By Karen Hutchinson-Talaski
HERMISTON When Scott and Becky Wadekamper decided to open up their own business, they knew they had to read and study to be the best.
That's where the Small Business Development Center at Blue Mountain Community College came in. Fifteen years later, O So Kleen is still going strong.
"We knew we wanted to be the best," Scott Wadekamper said. "We had this huge vision we were going to take over the Northwest."
O So Kleen hasn't quite taken over the whole Northwest, but they do have a large number of repeat customers who, when asked to comment on a carpet cleaner's performance, always mention how polite and well-mannered the person was and what a great job he or she did.
According to Carol Frink of the Small Business Development Center at Blue Mountain Community College in Hermiston, people have ideas about a business but aren't sure where to go from there.
Frink's job as a business counselor is to help budding entrepreneurs take those first steps to owning their own business. When a new client comes into her office, the first plan of attack is to figure out if being self-employed.
"Are they ready, do they have the money set aside for personal expenses," Frink said. "A new business is like a baby it can't support you or I."
Knowing what you are getting into is important, says Frink, and the three women who own Keep It Simple Suppers (KISS) in Umatilla couldn't agree more.
Maureen Roxbury, Diane Cheek and Cindy Roxbury had an idea for a business that would help busy women like themselves figure out the age-old question "Mom, what's for dinner?" by providing a place to make easy meals to freeze or prepare for the next week.
"The SBA helped with soul-searching," Roxbury said. "The business plan really helped."
Frink helped the trio flesh out their ideas for their business plan and make the language formal enough to pass muster when it came time to present their plan to a banker.
Sacrifice comes into play, as well, when starting a new business.
The Wadekampers lived in a travel trailer for a while while they put everything they had into their business. It was four years before they were able to take money they had earned and not have to put it in the business.
The KISS team thought a lot about how the business might impact their families. Since all three had jobs outside the home, during the first two years or so of business, they decided to continue working to help support the families.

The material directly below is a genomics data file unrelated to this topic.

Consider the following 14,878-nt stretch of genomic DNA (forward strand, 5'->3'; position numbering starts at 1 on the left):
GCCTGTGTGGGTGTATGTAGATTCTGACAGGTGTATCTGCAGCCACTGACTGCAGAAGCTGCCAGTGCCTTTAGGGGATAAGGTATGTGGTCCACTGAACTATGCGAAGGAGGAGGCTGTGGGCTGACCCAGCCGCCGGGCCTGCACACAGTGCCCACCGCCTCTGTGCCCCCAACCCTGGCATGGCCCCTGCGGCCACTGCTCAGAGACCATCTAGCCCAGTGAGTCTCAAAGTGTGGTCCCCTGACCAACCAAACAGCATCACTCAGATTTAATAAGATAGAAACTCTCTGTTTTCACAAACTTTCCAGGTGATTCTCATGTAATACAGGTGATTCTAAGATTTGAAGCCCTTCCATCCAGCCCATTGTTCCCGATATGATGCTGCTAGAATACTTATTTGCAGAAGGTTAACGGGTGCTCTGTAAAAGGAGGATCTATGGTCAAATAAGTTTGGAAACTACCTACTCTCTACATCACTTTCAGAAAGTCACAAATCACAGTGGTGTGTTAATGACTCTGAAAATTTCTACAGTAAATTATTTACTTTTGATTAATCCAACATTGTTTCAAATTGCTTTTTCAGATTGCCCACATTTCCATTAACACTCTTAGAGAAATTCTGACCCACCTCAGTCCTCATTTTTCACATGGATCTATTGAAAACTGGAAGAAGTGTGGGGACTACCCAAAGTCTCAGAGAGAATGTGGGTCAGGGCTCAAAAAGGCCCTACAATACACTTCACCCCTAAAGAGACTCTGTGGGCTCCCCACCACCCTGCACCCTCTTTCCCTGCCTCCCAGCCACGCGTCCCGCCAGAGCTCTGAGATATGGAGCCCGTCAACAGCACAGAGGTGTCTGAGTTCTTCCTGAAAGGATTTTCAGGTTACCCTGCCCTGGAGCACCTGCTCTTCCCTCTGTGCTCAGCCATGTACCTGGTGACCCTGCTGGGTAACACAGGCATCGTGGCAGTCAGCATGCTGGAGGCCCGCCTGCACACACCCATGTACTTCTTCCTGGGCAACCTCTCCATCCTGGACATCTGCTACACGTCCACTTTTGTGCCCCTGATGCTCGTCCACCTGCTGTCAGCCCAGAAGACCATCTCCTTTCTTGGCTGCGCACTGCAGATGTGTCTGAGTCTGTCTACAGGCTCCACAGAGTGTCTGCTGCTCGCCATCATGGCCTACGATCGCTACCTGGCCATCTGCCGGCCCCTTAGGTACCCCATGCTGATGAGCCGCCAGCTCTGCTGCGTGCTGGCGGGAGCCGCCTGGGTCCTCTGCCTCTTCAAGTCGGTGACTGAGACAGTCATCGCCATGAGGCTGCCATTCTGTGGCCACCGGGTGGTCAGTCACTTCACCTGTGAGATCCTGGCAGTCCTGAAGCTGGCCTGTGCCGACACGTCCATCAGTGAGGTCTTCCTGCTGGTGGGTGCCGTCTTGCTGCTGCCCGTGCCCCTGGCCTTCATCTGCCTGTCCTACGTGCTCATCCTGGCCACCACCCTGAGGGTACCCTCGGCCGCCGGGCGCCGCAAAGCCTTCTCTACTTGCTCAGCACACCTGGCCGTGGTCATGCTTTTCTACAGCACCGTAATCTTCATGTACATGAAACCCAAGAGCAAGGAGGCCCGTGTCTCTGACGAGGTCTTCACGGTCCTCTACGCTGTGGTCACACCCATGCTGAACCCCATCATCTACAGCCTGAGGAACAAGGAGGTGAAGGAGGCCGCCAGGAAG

"We made the choice to continue working our full-time jobs," said Roxbury. "We knew starting a business would be a busy two-year investment. We thought we would give it two years and see what happens."
So far, KISS has prepared quite a few meals for about 400 customers from all over Umatilla and Morrow counties and all the way into Washington.
Frink goes through each step of a business plan from the title page with the name of the company to an executive summary of the business plan, from the purpose of the business to operations, financial plan, management, marketing, and personnel. Even what the risks are and how the business might benefit the community are included in a business plan.
"Information is power," said Frink. "Without information, you're pretty powerless."
Information is important.When she started making jewelry six years ago, people kept asking Rebecca Burnett to buy beads for them. When she decided she wanted to open her own business in 2004, beads seemed the best fit.
"I went to an SBA meeting," said Burnett, who owns Rebecca's Beads in Hermiston. "I got all the paperwork, found out what was required and asked lots of questions."
Once she had all the information, Burnett admits she "skipped steps two, three and four and went directly to five" when she approached the bank for a loan. She did look online for business plans and picked the brains of a bead shop owner in Salem for ideas.
"I visited bead stores to see what I liked and what I didn't like," Burnett said. "I visited the bead store in Salem, took ideas from her and the SBA, wrote a business plan and submitted it."
The SBDC has a website Frink says is "phenomenal."
"It has a lot of information," Frink said.
The SBDC not only has new business information, it also has small business management programs available for business owners.
The small business management program gives business owners the opportunity to visit with other business owners in the area, to talk about how each one deals with employee issues, recordkeeping, and marketing and business plans.
For more information, call Frink at 564-9021, ext. 3340, e-mail her at